By Richa Gupta & Umang Aggarwal
For the Indian economy, the dominant narrative in the year 2018 was seemingly centred more on external vulnerabilities over domestic resilience. These external vulnerabilities were defined by increased global financial volatility, monetary policy tightening in the US, trade conflicts, and investment re-routing. However, despite seeming vulnerabilities, India emerged as a bright spot on the back of strong macro-fundamentals as well as certain policy changes implemented by the government, some of which included the Insolvency and Bankruptcy Code, bank recapitalisation, and amendments to FDI policy. Against this backdrop, 2018 can be expressed in terms of certain domestic and global events that defined India’s growth path.
GDP and change in composition: Since dropping to 6.5% in FY18, GDP revived in the 7%-plus range over the succeeding quarters on the back of higher consumption and investment activity. However, on the back of 8.2% rise in Q1FY19, GDP has slowed to 7.1% in Q2FY19. One of the reasons for this slowdown may have come from a combination of global events and their trickle-down effect on the domestic economy. Despite the risks, India is likely to mark a GDP growth in the 7.2-7.4% range for the whole of FY19, wherein most of the international growth forecasts for GDP also have remained intact in the 7%-plus range.
What is interesting is the change in composition of this growth. As suggested by the IMF, gross investment as a percentage of GDP is projected to jump from 30.6% in FY18 to 32.2% this year. The expected increase in investment-to-GDP has become increasingly likely given the rising focus on infrastructure and construction projects that can be expected to also bring in incremental foreign flows. This situation seems to suggest that while consumption will likely remain a major driver for GDP growth, investments are likely to add to growth momentum. Crude price fluctuation: The period of higher oil prices corresponded with the period of high inflation, bulge in the imports bill, rising pressure on the current account deficit, and widening of the trade deficit.
Oil prices started to ease since November 2018. With crude prices easing, any hard northward movement in oil prices is unlikely for the remainder of FY19 and oil prices are expected to remain in the $50-60 per barrel comfortable range. A visible impact may come in the form of rupee recovery. Currently, we can see stability in rupee value, as exchange rate has appreciated to Rs 71.6 per dollar as crude oil eased to $65.5 per barrel.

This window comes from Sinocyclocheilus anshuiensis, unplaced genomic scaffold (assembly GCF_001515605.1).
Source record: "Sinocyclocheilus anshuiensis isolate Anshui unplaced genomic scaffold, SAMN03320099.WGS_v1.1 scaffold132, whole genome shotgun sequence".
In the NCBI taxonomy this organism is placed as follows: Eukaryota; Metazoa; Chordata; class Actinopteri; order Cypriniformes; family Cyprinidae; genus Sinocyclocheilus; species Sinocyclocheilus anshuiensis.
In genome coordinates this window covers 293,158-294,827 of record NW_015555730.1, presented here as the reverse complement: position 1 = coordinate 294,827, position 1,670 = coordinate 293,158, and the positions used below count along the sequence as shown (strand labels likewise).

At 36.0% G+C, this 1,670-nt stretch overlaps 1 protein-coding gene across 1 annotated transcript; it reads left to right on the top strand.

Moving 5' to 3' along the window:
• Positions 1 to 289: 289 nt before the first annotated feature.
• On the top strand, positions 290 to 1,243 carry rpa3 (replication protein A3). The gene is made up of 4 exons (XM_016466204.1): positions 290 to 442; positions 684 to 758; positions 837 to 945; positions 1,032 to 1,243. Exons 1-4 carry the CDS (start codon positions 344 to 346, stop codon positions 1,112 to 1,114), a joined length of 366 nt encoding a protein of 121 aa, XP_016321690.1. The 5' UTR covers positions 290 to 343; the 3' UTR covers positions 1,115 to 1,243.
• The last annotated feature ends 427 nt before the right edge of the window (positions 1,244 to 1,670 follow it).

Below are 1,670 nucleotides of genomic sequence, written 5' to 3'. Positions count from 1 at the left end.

Positive investor sentiment through international recognition: Over the course of the year, India manoeuvred through tough changes becoming the world’s sixth largest in 2017 at $2.6 trillion and is now on its way to become the fifth largest by 2019. Separately, 2018 came with the release of the World Bank’s “Ease of Doing Business” rankings, wherein India jumped another 23 places to reach the 77th rank—marking a cumulative jump of 53 places over the last two years. If the pace of reform implementation remains on track, and business environment is further eased, India can be seen not just as an investment destination, but also as a business hub.
The consecutive increase underlies the government’s structural reforms to ease business regulations, and if this pace is maintained, reaching a spot within the top-50 may be possible. For this, it is critical to undertake speedier and timely implementation of projects that, in turn, would generate a virtuous cycle of growing foreign as well domestic private investment.
Overall, 2018 can be seen as a mixed bag with global risks mitigating some of the domestic resilience. That said, it is easy to notice that India has all the ingredients to create the most compelling growth story of the decade with expected growth in the 7%-plus range, favourable demographic base, increased focus on infrastructure, and a growing consumer market.
Gupta is senior director and senior economist, Aggarwal is economist, Deloitte India